sewing tutorial

Hong Kong Binding: How-to


On the left is the top stitched method that I don’t like, on the right is my preferred method for Hong Kong binding.

The internet is full of tutorials for Hong Kong seam binding, but I’m adding mine to the pool because I don’t like the way I see it demonstrated on most sites.

I hadn’t done any Hong Kong binding in a while and wanted to refresh my memory before I made my Pilvi Coat. I looked it up on the inter webs and followed the method suggested, which was to stitch double-folded bias tape to the sewn seam allowance and then to top stitch it in place. As I was doing this I thought,

“This isn’t right. I know there’s a better way.”

And I remembered the better way.

Best Hong Kong Binding

I used bought and pre-folded bias binding for my Pilvi Coat. Fourteen metres of the stuff! Even at 50p a metre, that ends up costing a lot. I would recommend cutting your own. My favourite fabric, for binding, is cotton lawn. Especially a nice striped lawn.

Cut your bias strips into 3cm wide pieces. There are many tutorials for cutting continuous bias from a square; try this one. You don’t need to turn this into bias binding, just leave it as unpressed bias tape.

To figure out how much continuous bias tape a particular square of fabric will make, multiply the sides of the square by each other and then divide by the width of your bias strip to determine the measurement of your strips. If you have cut a 70cm square and are making 3cm wide binding, multiply 70 x 70 to get 4,900, then divide by 3. Your square will make approximately 16m of continuous bias tape, which is plenty for the Pilvi coat.

3cm wide bias binding strips
3cm wide bias binding strips, along with fabric pieces to be sewn together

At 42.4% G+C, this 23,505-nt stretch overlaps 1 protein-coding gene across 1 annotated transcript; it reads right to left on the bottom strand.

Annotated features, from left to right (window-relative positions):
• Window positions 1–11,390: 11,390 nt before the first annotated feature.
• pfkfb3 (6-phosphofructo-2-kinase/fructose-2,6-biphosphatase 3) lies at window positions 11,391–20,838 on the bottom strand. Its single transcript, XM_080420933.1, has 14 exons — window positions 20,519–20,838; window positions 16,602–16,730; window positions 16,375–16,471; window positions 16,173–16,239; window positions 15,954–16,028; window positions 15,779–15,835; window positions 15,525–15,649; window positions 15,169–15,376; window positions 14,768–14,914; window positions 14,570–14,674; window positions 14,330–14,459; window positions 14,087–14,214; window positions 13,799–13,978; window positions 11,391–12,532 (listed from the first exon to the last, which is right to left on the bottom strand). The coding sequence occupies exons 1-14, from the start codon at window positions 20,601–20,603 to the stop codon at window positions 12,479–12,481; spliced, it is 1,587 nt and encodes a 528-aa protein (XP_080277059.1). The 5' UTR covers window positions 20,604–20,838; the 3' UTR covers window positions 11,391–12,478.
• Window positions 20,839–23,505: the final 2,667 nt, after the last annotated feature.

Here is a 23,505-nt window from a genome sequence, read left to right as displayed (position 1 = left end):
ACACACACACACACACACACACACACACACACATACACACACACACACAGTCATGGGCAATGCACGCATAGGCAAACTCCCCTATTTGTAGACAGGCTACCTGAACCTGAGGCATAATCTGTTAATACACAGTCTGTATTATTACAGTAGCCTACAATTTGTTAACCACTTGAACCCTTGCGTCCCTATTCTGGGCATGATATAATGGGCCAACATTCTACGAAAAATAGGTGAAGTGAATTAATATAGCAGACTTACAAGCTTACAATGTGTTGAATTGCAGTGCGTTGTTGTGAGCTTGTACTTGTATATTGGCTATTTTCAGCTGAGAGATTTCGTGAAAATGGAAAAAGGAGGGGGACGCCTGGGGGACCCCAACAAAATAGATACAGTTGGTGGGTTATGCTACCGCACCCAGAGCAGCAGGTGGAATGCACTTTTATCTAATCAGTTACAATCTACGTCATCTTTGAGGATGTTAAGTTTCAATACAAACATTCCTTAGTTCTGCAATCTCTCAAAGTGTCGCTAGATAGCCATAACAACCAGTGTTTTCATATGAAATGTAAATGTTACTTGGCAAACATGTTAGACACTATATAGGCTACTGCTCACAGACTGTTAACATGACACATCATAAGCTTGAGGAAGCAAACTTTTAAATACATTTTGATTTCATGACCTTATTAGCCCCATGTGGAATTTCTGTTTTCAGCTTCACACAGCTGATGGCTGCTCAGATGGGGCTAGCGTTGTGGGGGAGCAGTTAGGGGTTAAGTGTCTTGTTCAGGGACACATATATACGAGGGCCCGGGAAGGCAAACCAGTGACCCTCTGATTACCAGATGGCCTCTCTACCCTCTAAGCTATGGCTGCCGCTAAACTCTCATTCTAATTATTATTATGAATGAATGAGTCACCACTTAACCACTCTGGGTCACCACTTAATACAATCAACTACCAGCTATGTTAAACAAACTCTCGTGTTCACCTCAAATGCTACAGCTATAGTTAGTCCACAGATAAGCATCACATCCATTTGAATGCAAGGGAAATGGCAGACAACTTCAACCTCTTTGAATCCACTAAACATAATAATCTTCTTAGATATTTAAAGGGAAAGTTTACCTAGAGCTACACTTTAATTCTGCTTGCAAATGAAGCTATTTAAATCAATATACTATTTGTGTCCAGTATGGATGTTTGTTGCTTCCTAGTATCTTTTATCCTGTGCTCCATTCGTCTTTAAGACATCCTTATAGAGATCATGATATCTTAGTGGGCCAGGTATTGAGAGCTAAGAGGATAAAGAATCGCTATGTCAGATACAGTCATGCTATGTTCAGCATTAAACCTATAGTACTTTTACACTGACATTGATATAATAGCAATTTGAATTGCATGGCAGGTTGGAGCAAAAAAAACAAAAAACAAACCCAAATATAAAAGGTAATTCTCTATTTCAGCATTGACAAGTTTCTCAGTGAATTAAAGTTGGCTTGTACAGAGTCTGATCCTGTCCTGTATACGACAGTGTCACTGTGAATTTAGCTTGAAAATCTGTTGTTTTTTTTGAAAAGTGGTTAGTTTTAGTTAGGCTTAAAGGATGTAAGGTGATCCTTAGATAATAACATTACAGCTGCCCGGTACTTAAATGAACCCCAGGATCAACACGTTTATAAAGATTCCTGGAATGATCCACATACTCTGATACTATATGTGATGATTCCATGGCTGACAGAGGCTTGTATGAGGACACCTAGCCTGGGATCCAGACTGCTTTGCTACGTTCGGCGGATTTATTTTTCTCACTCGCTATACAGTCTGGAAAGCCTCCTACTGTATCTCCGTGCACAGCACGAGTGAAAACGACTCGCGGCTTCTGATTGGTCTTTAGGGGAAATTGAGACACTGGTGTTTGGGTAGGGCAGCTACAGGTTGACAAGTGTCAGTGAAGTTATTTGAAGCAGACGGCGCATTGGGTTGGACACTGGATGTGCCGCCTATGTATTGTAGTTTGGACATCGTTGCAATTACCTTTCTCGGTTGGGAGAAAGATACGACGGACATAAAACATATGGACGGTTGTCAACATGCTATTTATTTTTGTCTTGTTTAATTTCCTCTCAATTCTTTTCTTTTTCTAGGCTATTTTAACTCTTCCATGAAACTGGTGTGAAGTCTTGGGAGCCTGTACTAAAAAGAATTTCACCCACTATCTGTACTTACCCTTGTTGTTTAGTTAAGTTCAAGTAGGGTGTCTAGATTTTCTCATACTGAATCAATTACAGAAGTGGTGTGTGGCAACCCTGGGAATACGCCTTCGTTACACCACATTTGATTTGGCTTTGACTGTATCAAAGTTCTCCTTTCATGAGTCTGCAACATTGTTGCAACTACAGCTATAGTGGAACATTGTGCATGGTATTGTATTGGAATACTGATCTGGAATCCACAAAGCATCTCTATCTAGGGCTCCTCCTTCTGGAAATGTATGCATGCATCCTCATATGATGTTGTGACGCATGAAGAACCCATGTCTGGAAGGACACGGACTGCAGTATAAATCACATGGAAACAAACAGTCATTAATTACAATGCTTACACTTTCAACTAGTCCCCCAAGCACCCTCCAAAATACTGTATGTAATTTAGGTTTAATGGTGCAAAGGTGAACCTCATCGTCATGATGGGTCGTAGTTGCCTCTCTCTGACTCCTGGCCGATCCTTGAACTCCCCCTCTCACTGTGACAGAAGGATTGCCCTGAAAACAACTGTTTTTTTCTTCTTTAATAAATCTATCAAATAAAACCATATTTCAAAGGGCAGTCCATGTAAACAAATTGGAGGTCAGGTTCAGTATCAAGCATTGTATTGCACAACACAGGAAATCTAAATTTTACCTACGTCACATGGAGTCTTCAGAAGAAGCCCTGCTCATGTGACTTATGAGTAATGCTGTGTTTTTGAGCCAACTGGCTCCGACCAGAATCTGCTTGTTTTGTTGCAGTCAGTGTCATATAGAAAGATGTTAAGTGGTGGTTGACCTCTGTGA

Bind all seam allowances before stitching the seams together. Bias tape will curve nicely around any curved seams with the help of an iron.

With right sides together, and raw edges matching, sew the bias tape to the seam allowance of fabric, 5mm from the raw edges.

Right Sides together, sew bias binding to seam allowance with 5mm.
With right sides together, sew bias tape to seam allowance 5mm from raw edges

This is how it will look when the bias binding is sewn to the fabric. Sew all seam edges with the bias tape, in this way.


Now take everything to your ironing table and press the bindings so that they fold out. You are looking at both the right side of the binding and the right side of your fabric. (Or the other way round, wrong side of bias binding and wrong side of fabric.) As in the picture below.


While still at your Ironing board, wrap the edge of the tape around the fabric edge. Give it a good press, being sure that the the binding fits snuggly over the edge of the fabric. It should be clear where the real edge of the fabric is, so that you don’t accidentally add width to your seam allowance.

Bias binding folded over raw edge of fabric and pressed

With the bias tape pressed over the edges of the fabric, and the right side of fabric together, stitch your seam. The stitching will catch in the other end of the bias tape. Any seam width larger than 5mm will work. I am using the standard 15mm seam allowance here.


This is how it looks from the wrong-side once the seam is stitched.


Press the seams as you would normally; first together and then opened flat. This is how it appears from the right side.


And from the wrong side. The edges are cleanly bound with no topstitches.


The binding is caught in with the seam stitching. Because the binding is cut on the bias, it will not unravel, so it doesn’t matter that the edge is unfinished. In any case, the edge of the bias tape is hidden by the pressed seam.

Peaking under the pressed seam allowance

I think this looks much neater than the bound edge with double pressed bias bindings and topstitching. This seemed to be what I kept finding when I googled Hong Kong binding.

My version takes much less time, is less bulky, and looks nicer. I didn’t invent this, but it wasn’t what I found when I google searched Hong Kong binding or seam binding.


3 thoughts on “Hong Kong Binding: How-to

  1. I’d always wondered about the top stitched version and why one would take that route – always seemed ‘overworked’ to me.
    This method of yours however seems a feasible – even desirous – option.
    Thank you!

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